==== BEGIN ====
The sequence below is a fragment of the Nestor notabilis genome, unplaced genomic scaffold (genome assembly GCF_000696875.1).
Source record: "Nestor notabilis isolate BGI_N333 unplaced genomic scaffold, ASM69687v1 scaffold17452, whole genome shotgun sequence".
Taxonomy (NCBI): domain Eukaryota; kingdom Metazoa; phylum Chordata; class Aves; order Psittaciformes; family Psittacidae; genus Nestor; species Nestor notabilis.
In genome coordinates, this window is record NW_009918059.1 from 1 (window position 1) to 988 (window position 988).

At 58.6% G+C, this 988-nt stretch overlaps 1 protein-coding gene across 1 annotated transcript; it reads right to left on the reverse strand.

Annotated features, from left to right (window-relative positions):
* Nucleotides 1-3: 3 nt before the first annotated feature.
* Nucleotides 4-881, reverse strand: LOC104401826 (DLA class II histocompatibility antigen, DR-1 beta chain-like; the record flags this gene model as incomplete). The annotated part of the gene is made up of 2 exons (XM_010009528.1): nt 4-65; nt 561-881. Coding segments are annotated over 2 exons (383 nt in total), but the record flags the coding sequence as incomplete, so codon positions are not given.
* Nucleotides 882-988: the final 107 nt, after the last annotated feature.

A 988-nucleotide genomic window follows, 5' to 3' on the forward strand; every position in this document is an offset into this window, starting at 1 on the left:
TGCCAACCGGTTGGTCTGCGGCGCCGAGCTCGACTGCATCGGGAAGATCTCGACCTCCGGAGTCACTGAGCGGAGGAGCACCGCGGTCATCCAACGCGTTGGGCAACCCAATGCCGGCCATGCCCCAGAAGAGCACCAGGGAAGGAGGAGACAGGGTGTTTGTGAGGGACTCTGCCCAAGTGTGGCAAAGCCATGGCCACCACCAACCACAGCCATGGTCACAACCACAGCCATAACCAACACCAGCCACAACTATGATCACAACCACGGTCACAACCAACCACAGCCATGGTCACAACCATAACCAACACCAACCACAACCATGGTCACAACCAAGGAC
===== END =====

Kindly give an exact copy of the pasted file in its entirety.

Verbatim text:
The sequence below is a fragment of the Nestor notabilis genome, unplaced genomic scaffold (genome assembly GCF_000696875.1).
Source record: "Nestor notabilis isolate BGI_N333 unplaced genomic scaffold, ASM69687v1 scaffold17452, whole genome shotgun sequence".
Taxonomy (NCBI): domain Eukaryota; kingdom Metazoa; phylum Chordata; class Aves; order Psittaciformes; family Psittacidae; genus Nestor; species Nestor notabilis.
In genome coordinates, this window is record NW_009918059.1 from 1 (window position 1) to 988 (window position 988).

At 58.6% G+C, this 988-nt stretch overlaps 1 protein-coding gene across 1 annotated transcript; it reads right to left on the reverse strand.

Annotated features, from left to right (window-relative positions):
* Nucleotides 1-3: 3 nt before the first annotated feature.
* Nucleotides 4-881, reverse strand: LOC104401826 (DLA class II histocompatibility antigen, DR-1 beta chain-like; the record flags this gene model as incomplete). The annotated part of the gene is made up of 2 exons (XM_010009528.1): nt 4-65; nt 561-881. Coding segments are annotated over 2 exons (383 nt in total), but the record flags the coding sequence as incomplete, so codon positions are not given.
* Nucleotides 882-988: the final 107 nt, after the last annotated feature.

A 988-nucleotide genomic window follows, 5' to 3' on the forward strand; every position in this document is an offset into this window, starting at 1 on the left:
TGCCAACCGGTTGGTCTGCGGCGCCGAGCTCGACTGCATCGGGAAGATCTCGACCTCCGGAGTCACTGAGCGGAGGAGCACCGCGGTCATCCAACGCGTTGGGCAACCCAATGCCGGCCATGCCCCAGAAGAGCACCAGGGAAGGAGGAGACAGGGTGTTTGTGAGGGACTCTGCCCAAGTGTGGCAAAGCCATGGCCACCACCAACCACAGCCATGGTCACAACCACAGCCATAACCAACACCAGCCACAACTATGATCACAACCACGGTCACAACCAACCACAGCCATGGTCACAACCATAACCAACACCAACCACAACCATGGTCACAACCAAGGAC